Celebrating the strength of ‘ordinary’ women on International Women’s Day

A think piece from Dr Judith Rowbotham

Dr Judith Rowbotham

For International Women’s Day 2018, I want to remember and acknowledge the strength and achievements of women, particularly those in the South West (including Plymouth) during the Great War – not singling out the ‘heroic’ individuals, but instead appreciating the impact that a community of women who came together to work for their country had. In contributing to the war effort, ‘substituting’ for men, huge numbers of ‘ordinary’ women demonstrated quietly, and largely without fuss, that they were capable of doing well things hitherto considered ‘extraordinary’ for their sex. It was the impact of the mass of women that changed hearts and minds in government, and forced them to extend the franchise to include at least some women. Few of them thought of themselves as heroines, or extraordinary in what they achieved – but I do!

Women's war work

At times during the Great War, men had struggled to acknowledge just how competent women were at doing tasks traditionally associated with men, but there was a general consensus that without them, the war effort would have been unsustainable. Plymouth was a key centre for women’s war work, and while we know about Plymouth heroines like Dr Mabel Ramsay and her work on the Western Front, we tend to forget just what went on in Plymouth itself. Plymouth was a key participant in munitions production, and women workers there had already increased by 26% by January 1915, and continued to rise until November 1918. 

In the vital Devonport Dockyard, as the Admiralty reported in 1915, women were ‘finding their way into processes which were previously thought above the line of their strength and skill’ as in the Electrical Engineers’ Department. As the numbers of women in the Dockyard tripled, their success in ‘substituting for men’ was proven by Devonport’s continued output building and repairing ships. Local women aided the military side of the war effort by substituting as clerks, especially with the establishment in 1917 of a WAAC depot in Plymouth. They also aided the essential work of policing Plymouth’s streets, to keep order and protect the influx of women workers, often living in specially converted hostels.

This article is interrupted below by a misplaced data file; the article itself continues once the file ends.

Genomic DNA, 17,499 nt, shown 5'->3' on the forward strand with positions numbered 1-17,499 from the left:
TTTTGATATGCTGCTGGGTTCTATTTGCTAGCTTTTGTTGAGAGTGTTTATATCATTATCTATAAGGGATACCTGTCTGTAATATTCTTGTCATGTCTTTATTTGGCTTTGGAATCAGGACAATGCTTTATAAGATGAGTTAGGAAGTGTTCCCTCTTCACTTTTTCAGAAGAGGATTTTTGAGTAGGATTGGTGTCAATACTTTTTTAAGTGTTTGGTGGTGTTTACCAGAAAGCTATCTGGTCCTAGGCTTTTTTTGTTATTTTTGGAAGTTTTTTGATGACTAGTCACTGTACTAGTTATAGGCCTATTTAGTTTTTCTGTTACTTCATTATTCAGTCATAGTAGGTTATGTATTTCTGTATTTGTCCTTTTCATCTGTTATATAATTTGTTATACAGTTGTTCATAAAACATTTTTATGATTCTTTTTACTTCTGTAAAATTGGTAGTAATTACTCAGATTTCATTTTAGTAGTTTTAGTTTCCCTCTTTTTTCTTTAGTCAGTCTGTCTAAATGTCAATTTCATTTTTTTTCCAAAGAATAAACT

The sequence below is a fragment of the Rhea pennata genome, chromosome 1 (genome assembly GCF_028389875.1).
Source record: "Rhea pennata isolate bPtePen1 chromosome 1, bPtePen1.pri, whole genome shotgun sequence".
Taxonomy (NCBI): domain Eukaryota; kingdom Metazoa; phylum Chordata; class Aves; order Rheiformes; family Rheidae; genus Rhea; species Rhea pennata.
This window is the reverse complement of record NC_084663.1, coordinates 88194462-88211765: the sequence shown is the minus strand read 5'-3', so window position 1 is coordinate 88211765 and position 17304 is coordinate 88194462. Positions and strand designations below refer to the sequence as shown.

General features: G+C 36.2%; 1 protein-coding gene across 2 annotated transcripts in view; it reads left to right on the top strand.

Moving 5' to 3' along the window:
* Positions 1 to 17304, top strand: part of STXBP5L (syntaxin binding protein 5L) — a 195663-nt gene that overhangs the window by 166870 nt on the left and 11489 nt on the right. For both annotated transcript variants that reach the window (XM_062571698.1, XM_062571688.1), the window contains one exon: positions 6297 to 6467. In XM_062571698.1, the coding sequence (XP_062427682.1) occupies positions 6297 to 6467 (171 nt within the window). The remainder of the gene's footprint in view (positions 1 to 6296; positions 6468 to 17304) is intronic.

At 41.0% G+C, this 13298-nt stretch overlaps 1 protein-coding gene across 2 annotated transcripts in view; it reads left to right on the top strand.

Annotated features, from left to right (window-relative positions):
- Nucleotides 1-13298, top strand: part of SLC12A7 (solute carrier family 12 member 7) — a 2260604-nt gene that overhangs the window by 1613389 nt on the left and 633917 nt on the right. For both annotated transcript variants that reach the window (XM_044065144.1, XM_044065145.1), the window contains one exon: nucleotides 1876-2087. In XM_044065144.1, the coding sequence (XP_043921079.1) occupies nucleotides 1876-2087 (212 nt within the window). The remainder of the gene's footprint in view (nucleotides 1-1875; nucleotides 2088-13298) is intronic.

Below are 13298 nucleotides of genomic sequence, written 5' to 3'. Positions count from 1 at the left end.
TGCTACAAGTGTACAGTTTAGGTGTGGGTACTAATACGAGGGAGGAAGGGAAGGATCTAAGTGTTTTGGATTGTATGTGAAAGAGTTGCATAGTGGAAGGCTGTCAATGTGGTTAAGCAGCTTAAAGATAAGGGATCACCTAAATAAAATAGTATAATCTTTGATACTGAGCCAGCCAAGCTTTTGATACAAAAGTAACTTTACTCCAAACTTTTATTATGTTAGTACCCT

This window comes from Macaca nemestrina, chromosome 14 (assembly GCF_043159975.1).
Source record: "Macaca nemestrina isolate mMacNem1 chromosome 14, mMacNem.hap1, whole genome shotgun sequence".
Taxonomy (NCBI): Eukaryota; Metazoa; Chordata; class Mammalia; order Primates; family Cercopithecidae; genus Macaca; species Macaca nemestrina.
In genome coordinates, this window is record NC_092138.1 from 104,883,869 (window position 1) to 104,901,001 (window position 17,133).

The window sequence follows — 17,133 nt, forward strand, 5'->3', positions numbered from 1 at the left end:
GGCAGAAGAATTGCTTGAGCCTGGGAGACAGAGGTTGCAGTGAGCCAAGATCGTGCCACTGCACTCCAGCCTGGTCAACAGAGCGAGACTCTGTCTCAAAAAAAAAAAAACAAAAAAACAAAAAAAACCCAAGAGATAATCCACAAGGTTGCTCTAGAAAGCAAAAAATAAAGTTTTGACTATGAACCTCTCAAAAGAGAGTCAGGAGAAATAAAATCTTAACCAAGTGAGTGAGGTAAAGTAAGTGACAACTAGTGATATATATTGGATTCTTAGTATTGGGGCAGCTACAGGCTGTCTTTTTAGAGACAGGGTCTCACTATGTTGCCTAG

In 1915, women were ‘finding their way into processes which were previously thought above the line of their strength and skill’.

Admiralty regarding Devonport Dockyard

Sphagnum moss and sandbags

Of course the increasing numbers of wounded men returned to the UK via Plymouth and its hospitals attracted a growing number of nurses, including many local volunteers (both trained nurses and VADs). But less known are the volunteer efforts of South Devon women to gather sphagnum moss from Dartmoor for dressings – over 50,000 being produced by November 1918. Oh, and in their spare time, Devon women also filled sandbags for use on the front. The South West’s agricultural output was vital to the war effort. As Lloyd George reflected in his Memoirs, what had been essential to the successful British war effort was food production to keep not only the Domestic Front but also the War Front fed. It was women agricultural workers who, from 1914 on, kept that output so high. 

It was reported that when the Women’s Land Army was formed in 1917, volunteers from Devon and Cornwall for the WLA were the highest in the country – joining the numbers already working for local farmers. 

Women were involved in hard, unremitting labour – and frequently topped it off by knitting and sewing extra clothing, and providing ‘comforts’ for the troops.

In July 1918, George V paid tribute to women’s contributions to the war effort saying that 

"no chapter of the war’s history would be more remarkable than that dealing with the range and extent of women’s participation" 

Devon – and Plymouth in particular – contributed notably via the communities of women there who served their country. On 8 March 2018, I salute them and their memory. The progress we press for today is built on what they achieved, quietly but consistently.

International Women’s Day

What so often happens on 8th March, on International Women’s Day, is that we are reminded of women who have been leaders in the struggle to advance women’s rights and the cause of a gender-equal society (in terms of opportunities and respect for individual choices). The day is, after all, orientated around a celebration of achievements, and it is often easier to identify and comment on women leaders; those whose lives are, in themselves, representative of attainment – inspirations and models to follow. But the day started as an idea in the early twentieth century to salute women’s progress, and highlight their demands for further advances. Clara Zetkin, in Germany, suggested the idea in 1910 – and it was taken up in a number of countries including Switzerland and Denmark, and slowly spread over the following decades. It was only picked up by the UN in 1975, in the wake of the global spread of the feminist movement of the 1960s, and given that this year’s theme is Press for Progress, it seems a fitting time to remember the women of the South West, those key workers who kept Devonport going as one of the most important bases in the war, who provided care for the huge number of wounded who were returned to the UK via Plymouth, who helped police the busy streets of Plymouth and contributed both funds and necessary comforts for soldiers, sailors and airmen.